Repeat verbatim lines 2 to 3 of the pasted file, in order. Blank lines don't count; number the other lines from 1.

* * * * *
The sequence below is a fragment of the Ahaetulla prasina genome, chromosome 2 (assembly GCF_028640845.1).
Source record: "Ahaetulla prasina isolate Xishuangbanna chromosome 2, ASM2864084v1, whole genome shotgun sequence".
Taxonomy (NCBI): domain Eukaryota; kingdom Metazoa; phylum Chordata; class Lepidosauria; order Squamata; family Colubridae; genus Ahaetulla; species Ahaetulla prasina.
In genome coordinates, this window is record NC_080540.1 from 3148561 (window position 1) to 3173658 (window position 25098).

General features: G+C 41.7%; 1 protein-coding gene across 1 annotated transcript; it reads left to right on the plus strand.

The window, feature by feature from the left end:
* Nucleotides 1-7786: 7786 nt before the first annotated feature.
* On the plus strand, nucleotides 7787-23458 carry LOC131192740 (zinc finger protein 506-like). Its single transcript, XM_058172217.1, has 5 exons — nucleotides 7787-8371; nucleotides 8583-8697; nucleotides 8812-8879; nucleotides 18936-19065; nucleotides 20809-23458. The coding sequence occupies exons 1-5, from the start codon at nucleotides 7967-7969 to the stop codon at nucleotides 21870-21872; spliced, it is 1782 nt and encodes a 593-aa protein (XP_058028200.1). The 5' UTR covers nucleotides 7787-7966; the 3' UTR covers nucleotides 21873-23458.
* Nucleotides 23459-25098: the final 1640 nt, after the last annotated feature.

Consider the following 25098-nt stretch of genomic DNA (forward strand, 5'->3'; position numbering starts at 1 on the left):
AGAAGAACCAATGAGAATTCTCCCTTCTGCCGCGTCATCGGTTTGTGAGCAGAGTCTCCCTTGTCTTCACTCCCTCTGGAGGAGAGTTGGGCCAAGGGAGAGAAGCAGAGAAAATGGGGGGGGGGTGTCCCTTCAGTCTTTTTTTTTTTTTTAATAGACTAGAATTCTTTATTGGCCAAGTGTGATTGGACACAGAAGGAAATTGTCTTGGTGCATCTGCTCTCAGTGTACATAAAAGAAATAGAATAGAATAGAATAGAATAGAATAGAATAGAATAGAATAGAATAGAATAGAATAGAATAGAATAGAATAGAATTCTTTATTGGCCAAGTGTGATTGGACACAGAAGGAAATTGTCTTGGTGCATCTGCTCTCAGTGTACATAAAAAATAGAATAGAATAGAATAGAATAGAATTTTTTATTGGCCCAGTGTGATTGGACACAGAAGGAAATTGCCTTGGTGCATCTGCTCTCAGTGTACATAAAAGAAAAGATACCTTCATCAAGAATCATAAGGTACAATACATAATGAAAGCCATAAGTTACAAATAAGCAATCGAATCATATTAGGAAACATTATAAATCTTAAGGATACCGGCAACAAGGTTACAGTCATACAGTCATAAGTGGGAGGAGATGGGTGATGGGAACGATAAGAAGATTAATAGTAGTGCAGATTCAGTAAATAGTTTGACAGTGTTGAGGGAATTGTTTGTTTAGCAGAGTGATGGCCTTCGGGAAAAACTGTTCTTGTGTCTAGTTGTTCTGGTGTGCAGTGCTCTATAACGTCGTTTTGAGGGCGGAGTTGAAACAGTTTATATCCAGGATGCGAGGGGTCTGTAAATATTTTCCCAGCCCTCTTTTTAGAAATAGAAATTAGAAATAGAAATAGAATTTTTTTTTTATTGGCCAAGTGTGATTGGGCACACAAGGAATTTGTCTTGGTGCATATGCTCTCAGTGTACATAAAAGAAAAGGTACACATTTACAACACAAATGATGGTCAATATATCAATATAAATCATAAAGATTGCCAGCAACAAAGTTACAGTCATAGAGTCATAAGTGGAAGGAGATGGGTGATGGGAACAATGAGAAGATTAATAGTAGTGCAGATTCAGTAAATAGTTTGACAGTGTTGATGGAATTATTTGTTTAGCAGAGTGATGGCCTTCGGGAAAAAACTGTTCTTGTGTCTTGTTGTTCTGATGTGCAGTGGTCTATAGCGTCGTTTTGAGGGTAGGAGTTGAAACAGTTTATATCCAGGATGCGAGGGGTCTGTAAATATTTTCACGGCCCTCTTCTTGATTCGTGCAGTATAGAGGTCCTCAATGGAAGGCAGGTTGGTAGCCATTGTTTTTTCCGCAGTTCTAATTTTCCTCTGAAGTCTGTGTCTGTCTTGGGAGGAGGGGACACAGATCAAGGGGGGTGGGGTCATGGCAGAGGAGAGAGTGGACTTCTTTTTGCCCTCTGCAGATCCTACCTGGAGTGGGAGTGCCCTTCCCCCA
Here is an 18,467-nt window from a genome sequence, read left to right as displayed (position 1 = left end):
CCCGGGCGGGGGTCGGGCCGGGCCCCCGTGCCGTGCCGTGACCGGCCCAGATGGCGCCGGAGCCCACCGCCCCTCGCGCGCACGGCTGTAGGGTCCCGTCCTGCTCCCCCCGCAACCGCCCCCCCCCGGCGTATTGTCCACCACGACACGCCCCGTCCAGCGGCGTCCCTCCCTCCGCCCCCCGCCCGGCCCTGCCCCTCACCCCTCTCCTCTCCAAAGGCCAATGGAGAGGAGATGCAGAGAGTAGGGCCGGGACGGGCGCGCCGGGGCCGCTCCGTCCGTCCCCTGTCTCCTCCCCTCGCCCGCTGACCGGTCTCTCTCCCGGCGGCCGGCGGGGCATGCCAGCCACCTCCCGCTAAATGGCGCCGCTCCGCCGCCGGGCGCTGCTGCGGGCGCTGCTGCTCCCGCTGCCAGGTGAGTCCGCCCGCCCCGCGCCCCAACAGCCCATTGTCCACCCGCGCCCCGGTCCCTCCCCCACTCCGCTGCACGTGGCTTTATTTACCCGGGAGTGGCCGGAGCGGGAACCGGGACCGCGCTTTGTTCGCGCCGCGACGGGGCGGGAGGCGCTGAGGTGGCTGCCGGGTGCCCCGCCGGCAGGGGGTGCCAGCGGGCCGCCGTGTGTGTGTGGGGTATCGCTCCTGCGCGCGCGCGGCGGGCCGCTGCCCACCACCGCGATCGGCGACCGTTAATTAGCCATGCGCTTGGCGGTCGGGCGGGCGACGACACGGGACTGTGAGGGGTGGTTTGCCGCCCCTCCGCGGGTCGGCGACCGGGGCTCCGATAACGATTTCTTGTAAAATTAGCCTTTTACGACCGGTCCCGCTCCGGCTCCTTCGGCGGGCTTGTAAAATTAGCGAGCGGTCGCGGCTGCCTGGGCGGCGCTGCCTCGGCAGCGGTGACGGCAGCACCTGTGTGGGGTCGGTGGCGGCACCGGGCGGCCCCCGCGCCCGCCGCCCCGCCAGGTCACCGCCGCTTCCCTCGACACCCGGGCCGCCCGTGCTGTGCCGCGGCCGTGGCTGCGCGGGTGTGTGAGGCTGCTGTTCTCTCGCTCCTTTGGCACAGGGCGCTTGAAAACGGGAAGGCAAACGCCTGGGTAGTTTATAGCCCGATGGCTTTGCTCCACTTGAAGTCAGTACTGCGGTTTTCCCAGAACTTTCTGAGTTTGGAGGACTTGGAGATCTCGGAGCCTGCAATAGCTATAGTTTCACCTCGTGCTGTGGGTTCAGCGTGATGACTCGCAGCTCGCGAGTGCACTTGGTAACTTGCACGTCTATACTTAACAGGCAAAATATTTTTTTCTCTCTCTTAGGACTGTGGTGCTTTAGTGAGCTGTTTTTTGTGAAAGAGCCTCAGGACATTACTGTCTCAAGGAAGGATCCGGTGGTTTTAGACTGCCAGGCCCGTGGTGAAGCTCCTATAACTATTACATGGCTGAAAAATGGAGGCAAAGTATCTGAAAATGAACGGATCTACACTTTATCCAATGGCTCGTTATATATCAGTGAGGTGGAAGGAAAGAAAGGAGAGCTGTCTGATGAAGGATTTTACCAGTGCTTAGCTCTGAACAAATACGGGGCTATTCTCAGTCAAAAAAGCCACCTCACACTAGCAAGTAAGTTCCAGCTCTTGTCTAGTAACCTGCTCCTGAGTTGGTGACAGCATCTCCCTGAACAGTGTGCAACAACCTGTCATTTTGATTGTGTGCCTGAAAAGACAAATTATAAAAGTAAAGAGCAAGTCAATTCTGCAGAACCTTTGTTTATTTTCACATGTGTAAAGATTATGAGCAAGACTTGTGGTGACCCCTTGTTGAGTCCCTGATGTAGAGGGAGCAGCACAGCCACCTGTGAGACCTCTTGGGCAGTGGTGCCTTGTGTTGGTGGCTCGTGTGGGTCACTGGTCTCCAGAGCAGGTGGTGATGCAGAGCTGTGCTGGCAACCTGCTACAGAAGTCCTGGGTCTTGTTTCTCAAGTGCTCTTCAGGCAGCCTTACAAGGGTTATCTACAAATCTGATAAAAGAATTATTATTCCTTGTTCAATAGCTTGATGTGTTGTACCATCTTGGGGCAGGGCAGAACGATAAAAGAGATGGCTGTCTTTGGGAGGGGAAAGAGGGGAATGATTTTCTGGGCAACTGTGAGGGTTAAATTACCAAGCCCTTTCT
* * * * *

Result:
Source record: "Ahaetulla prasina isolate Xishuangbanna chromosome 2, ASM2864084v1, whole genome shotgun sequence".
Taxonomy (NCBI): domain Eukaryota; kingdom Metazoa; phylum Chordata; class Lepidosauria; order Squamata; family Colubridae; genus Ahaetulla; species Ahaetulla prasina.